Why the Saudi Arabia GP isn’t the Best Idea
The proposed Jeddah street circuit promises to be an exciting night race, but there are a host of underlying issues with its country. For 2020, F1 unveiled a new slogan and campaign: “We Race As One”. This initiative had a dual purpose: to fight COVID-19 (after an unprecedented delay to the season) and to stand against inequality and racism. And as F1 has stated, “it will not be a one week or one-year theme that disappears as issues disappear from headlines, it will underpin the Formula 1 strategy to make a tangible difference in our sport and society.” There is no denying that awareness is being promoted through and beyond the paddock. Lewis Hamilton led a powerful charge against racism in regards to the Black Lives Matter movement this year, McLaren has partnered with Mind, a charity for mental health, and an official partnership has been announced between F1 and the W Series, a female single-seater championship. Yet in contrast to that, the deal they have made with Saudi Arabia (reportedly a ten-year contract) they have developed doesn’t quite reflect the values they wish to promote. This is not the first time F1 has held a race in a country with dubious human rights values either, with concerns raised against the Azerbaijan and Bahrain Grands Prix in 2016 and 2019 respectively.
According to the Human Rights Watch’s 2020 World Report, Saudi Arabia remains a country with significant issues. In addition to the controversy two years ago over the murder of a journalist named Jamal Khashoggi, Saudi Arabia has an unsavoury track record with dangerous military operations, their strict stance on criminal justice and human rights, and gender discrimination. That last factor in particular comes in contrast to F1’s recent partnership with the W Series and to a statement made by Prince Khalid Bin Sultan Al Faisal (head of the Saudi Arabian Motor Federation) about them being open to hosting one of the support races. There have been numerous sporting events held in recent years, some being Formula E, football and boxing matches, leading to calls of “sports washing”. As Amnesty UK’s head of campaigns Felix Jakens said, “With critics of the government either jailed, exiled or hounded into silence, the Saudi authorities have pursued a twin-track approach of crushing human rights while throwing large amounts of money at glittering sporting events.”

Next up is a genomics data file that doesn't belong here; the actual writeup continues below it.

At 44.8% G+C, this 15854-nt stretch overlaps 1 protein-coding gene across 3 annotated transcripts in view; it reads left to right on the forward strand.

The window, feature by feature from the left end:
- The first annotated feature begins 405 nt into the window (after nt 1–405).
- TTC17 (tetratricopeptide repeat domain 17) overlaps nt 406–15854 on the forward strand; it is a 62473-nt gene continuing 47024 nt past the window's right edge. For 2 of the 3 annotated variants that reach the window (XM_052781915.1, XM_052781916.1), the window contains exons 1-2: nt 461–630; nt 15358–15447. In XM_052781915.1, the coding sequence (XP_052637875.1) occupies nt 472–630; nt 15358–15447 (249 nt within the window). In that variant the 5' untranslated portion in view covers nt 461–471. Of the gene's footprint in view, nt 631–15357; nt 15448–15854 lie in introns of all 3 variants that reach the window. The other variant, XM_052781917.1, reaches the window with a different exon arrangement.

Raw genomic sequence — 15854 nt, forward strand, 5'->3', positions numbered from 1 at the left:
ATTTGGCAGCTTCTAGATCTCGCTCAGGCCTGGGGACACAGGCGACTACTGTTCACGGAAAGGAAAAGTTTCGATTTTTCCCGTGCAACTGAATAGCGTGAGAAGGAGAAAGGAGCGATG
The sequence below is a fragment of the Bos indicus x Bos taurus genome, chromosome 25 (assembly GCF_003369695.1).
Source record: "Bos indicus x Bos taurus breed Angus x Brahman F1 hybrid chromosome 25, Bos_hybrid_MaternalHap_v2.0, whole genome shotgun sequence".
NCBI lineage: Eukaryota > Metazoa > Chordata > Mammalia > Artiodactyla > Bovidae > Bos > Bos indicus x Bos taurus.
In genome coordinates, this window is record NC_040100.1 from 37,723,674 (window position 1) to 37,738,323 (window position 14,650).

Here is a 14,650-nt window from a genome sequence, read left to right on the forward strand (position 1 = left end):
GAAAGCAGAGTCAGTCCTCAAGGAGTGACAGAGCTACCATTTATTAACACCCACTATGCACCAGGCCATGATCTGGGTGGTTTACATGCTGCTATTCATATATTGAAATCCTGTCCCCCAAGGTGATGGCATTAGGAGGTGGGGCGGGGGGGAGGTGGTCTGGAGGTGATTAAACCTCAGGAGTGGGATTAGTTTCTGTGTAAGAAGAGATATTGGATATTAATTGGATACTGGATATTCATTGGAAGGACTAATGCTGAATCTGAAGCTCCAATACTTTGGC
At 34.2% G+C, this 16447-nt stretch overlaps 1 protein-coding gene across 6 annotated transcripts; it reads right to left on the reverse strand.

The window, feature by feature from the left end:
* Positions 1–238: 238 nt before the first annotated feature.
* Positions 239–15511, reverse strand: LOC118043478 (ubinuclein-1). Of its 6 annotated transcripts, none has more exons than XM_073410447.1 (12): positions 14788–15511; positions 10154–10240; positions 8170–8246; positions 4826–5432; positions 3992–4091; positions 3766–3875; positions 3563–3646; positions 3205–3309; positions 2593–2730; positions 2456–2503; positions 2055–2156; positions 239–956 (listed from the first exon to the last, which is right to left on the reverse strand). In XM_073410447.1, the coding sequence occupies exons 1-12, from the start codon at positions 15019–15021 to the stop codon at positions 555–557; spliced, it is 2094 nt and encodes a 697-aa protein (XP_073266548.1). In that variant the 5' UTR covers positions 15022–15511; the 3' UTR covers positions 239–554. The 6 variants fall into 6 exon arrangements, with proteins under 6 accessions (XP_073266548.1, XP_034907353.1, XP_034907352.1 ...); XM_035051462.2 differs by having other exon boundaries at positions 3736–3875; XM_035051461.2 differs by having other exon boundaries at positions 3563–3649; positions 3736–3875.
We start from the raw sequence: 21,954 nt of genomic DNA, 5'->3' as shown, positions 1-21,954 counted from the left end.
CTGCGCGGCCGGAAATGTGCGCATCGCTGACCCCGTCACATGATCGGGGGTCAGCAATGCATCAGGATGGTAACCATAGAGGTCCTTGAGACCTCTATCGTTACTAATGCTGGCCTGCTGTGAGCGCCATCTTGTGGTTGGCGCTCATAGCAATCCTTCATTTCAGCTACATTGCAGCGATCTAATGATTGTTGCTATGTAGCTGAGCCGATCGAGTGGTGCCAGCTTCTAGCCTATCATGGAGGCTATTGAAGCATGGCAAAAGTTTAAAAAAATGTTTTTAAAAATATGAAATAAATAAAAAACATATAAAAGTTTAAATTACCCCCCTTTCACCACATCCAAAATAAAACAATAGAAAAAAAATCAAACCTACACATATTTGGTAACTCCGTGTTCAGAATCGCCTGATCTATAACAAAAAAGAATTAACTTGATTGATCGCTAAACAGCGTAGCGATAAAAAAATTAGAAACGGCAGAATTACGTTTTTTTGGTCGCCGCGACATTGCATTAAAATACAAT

In addition to the human rights issues, F1 has signed a sponsorship agreement with Saudi Aramco. This will make them one of F1’s Global Partners along with names like Rolex and Pirelli. But this partnership with “the world’s biggest polluter”, as revealed in a study by Richard Heede at the Climate Accountability Institute, seems to be a juxtaposition of F1’s goal to have a net zero carbon footprint by 2030. F1 claims that this deal will allow for the research and development of sustainable fuels, but after the controversy on the now-scrapped building of a new Brazilian track, involving the razing of part of the Camboatá forest, the sponsorship has been pictured in a dubious light in the media and in the fans’ eyes.
Some have argued that big sports matches can actually bring attention and action to such issues. Furthermore, as a global sport and championship, F1 has an obligation to feature a range of host countries. Yet that only serves to prompt the question: why were we ignorant of these problems before? And why does it take sports for us to take action on basic human rights? Of course, any positive change the race prompts is welcome, but for Liberty Media to partner and support a country with such a problematic system against the values they publicly promote is reprehensible. The fact that they likely did so to gain money they lost during the pandemic while claiming to be in the fight against COVID-19 only exacerbates that.
In all, there has been a generally negative reaction to the Saudi Arabia GP. With a ten-year deal, their sponsorship deal with Saudi Aramco (a gas and oil corporation) and plans for a new track in Qiddiya, we are probably in for the long-haul. But this could be an opportunity to take action. Hopefully, with this sort of global attention and influence, F1 will take advantage and make a change for the better in accordance with their inclusivity campaigns.
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Image credit: formula1.com
Reference to F1’s statement on human rights: